Golden State Warriors star Stephen Curry made waves recently when he appeared on the Winging It podcast. In a wide-ranging interview that focused primarily on basketball, Curry took a detour to ask a cheeky question:
"We ever been to the moon?"
At least two fellow NBA players who were taking part in the podcast responded with a resounding, "Nope."
"They're going to come get us. I don't think so either," Curry replied. "Sorry, I don't want to start any conspiracies."
Too late, Steph. Too late.
Many were quick to respond harshly on Twitter, with comments like "Don't be stupid" and "It's not cool what you're doing."
NASA, though, chose a different route.
Instead of attacking Curry or his beliefs, the space organization did the best thing possible:
It extended a warm invitation to Curry to come visit and examine the evidence himself.
"We'd love for Mr. Curry to tour the lunar lab at our Johnson Space Center in Houston, perhaps the next time the Warriors are in town to play the Rockets," NASA spokesman Allard Beutel told The New York Times in a statement. "We have hundreds of pounds of moon rocks stored there, and the Apollo mission control. During his visit, he can see firsthand what we did 50 years ago, as well as what we're doing now to go back to the moon in the coming years, but this time to stay."
This statement is a perfect lesson in emotional intelligence. Let's examine why.
Why NASA's response is brilliant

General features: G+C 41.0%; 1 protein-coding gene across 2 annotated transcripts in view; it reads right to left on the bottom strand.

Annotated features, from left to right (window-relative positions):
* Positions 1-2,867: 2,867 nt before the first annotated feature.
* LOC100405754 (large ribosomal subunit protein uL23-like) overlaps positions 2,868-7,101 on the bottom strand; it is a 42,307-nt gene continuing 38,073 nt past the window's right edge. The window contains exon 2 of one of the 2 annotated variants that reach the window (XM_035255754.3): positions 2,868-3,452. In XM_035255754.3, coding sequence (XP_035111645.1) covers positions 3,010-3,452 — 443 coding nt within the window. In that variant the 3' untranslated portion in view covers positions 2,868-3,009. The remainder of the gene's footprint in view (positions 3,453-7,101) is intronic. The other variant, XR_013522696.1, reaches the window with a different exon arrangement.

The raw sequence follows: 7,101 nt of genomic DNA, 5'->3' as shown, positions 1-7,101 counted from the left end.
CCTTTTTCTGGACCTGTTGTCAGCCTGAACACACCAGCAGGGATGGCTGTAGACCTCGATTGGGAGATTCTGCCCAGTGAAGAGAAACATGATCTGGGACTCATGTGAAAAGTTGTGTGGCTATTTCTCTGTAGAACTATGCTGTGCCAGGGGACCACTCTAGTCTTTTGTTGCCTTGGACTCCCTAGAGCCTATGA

Emotional intelligence is the ability to identify, recognize, and manage emotions. It includes the ability to use knowledge and understanding of emotions to persuade or influence.
NASA's response is genius because it's friendly, warm, and inviting. It uses positive emotions to promote rational thinking and reasoning--rather than putting Curry on the defensive.
If Curry actually takes up NASA on its invitation, he very well may change his mind. At the very least, he'll surely learn some things.
We can learn a lot from NASA's reply too.
For example, let's say you're having a conversation that suddenly turns to a subject you feel strongly about. Your conversation partner holds the opposite opinion and says something meant to rile you up.
How would you respond?
You might be tempted to leave the conversation, or to vehemently attack the other person as "wrong," while trying to prove your points with arguments that appeal to your own set of (often-unshared) values. You may even attack the other person's character, accusing them of lacking common sense or decency.
But none of these options will do much good. Most often, they'll provoke a similar response in the other person, one based primarily on "negative" emotion and involving very little logic or reasoning. The ensuing back-and-forth accomplishes nothing, only an end result in which both you and the other person have dug in your heels--and are further apart than when you began.
In contrast, remember that the process of influence is a progression. When you refuse to attack the other person, and instead invite further, friendly, reasonable discussion, your argument will go a lot further in making them think.
You may even change their mind.
That's the power of emotional intelligence.